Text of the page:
Reducing long-term opioid use

Opioids, such as codeine, morphine, oxycodone and tramadol , can provide highly effective pain relief when used in the short-term. However, when used over longer periods they can lead to dependence, cause physical and mental health issues, or even death from accidental overdoses or heart conditions resulting from side effects.

Tony Jamieson, Clinical Improvement Lead for NHS England’s Medicines Safety Improvement Programme, explains: “While opioids are extremely useful for short-term pain relief, they can cause a range of problems. They cause excessive sleepiness and confusion or ‘brain fog’; they also reduce people’s ‘get-up-and-go’ instincts. They slow the bowels causing constipation and affecting digestion. They make breathing shallower and slower and unresponsive to increased oxygen requirements. They have negative effects on the immune system. And they also affect the body’s hormones and how they work to keep our body and mind in balance.”

Despite these health risks, long-term opioid use is common, with data from January 2021 showing that over 1 million people in England were prescribed opioids for more than three months. Through its Medicines Safety Improvement Programme, NHS England’s national patient safety team, in partnership with the Patient Safety Collaboratives across England, is supporting other NHS teams to work with patients to address this.

The programme reviews prescribing data to identify communities with the highest levels of long-term opioid use. It helps those areas with resources to support clinicians and patients to better understand the risks and make use of alternative pain management support and therapies.

Tony Jamieson explains: “We aim to help and support local teams to personalise care with patients to improve the use of opioids. We support NHS organisations to work with their local communities to hear ideas, share and spread successful initiatives, and work with partners, such as local authorities, to understand the effects our interventions are having.”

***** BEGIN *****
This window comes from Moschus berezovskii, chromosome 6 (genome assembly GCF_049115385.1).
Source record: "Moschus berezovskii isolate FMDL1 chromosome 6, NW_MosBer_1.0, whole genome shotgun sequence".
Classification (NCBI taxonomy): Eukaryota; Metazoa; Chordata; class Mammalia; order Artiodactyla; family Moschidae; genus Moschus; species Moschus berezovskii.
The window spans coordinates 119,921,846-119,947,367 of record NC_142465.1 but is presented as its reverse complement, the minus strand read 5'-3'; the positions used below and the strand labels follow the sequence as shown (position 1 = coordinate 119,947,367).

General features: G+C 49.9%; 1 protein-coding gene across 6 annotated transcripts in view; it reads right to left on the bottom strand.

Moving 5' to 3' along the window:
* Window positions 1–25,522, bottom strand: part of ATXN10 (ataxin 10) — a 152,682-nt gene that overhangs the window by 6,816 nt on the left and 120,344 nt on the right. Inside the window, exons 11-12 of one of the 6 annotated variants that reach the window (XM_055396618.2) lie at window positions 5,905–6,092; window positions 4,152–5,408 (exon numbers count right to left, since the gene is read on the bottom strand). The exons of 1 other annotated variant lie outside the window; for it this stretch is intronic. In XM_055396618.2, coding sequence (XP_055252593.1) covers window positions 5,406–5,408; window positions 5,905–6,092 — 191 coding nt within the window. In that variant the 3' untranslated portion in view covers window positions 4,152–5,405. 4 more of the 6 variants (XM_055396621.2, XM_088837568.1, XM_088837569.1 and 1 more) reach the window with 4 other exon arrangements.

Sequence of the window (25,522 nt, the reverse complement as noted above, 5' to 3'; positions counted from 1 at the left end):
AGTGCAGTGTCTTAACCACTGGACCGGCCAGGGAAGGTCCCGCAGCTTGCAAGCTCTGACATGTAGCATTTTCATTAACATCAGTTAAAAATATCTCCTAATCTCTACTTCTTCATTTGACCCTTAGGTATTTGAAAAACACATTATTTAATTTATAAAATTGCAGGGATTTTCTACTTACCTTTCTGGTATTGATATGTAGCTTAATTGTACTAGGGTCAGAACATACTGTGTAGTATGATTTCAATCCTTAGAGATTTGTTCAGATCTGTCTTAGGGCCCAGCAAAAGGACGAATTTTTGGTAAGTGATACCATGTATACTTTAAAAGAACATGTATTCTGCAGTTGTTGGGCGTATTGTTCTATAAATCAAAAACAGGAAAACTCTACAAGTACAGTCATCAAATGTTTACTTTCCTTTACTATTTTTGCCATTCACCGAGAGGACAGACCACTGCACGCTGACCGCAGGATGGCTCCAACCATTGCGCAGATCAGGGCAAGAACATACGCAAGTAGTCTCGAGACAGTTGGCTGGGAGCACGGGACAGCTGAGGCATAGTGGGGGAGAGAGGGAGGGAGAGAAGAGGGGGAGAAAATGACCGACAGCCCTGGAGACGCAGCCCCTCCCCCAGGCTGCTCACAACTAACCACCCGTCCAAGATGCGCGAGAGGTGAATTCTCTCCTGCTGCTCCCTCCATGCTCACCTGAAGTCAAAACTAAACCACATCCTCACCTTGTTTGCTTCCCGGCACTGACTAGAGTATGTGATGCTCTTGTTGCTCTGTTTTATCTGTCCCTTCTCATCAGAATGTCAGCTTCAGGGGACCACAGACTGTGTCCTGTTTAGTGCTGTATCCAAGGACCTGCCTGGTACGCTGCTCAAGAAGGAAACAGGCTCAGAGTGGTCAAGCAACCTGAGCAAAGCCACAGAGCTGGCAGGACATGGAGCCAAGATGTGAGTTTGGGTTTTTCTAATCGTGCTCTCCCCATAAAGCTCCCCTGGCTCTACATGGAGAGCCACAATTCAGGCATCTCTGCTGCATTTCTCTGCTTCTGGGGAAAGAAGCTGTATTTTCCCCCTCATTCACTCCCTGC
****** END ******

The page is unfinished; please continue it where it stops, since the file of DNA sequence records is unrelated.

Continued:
As a result, between January 2022 and March 2023, an average of 25,629 fewer people a month were prescribed opioids for periods longer than three months. This could mean as many as 414 fewer people who might die over the next two years from the wide-ranging side-effects opioids have on the body and mind. People have also reported better quality of life, less pain and less disability as a result of improved care. 

Paul Hemsil, a volunteer with Derbyshire Healthcare NHS Foundation Trust, involved with setting up a pilot scheme to help people reduce their use of prescription drugs safely, talks about his experience, after becoming addicted to painkillers following a back and neck injury 30 years ago:

“If I’d known when the GP handed me the prescription for oxycontin, if she’d said take that it’ll ruin your life, I would have said no thanks, I’ll find alternatives to manage my pain. I just wish that when I was first diagnosed with it years ago more could have been done…. then I probably wouldn’t be suffering the pain I’m suffering now.”

The work of the programme is continuing as we look to further support the NHS Integrated Care Boards to create personalised and innovative support for people who have been prescribed opioids and other medicines that can cause dependence.

The Medicines Safety Improvement Programme is part of the wider National Patient Safety Improvement Programmes, which are a key part of the NHS Patient Safety Strategy, to deliver safety and quality improvements across the NHS in England. The impact of these programmes play a major part in progress towards meeting the ambition of the NHS Patient Safety Strategy, to save an additional 1,000 lives and £100 million per year. Find out more on our NHS Patient Safety Strategy webpage.

Further information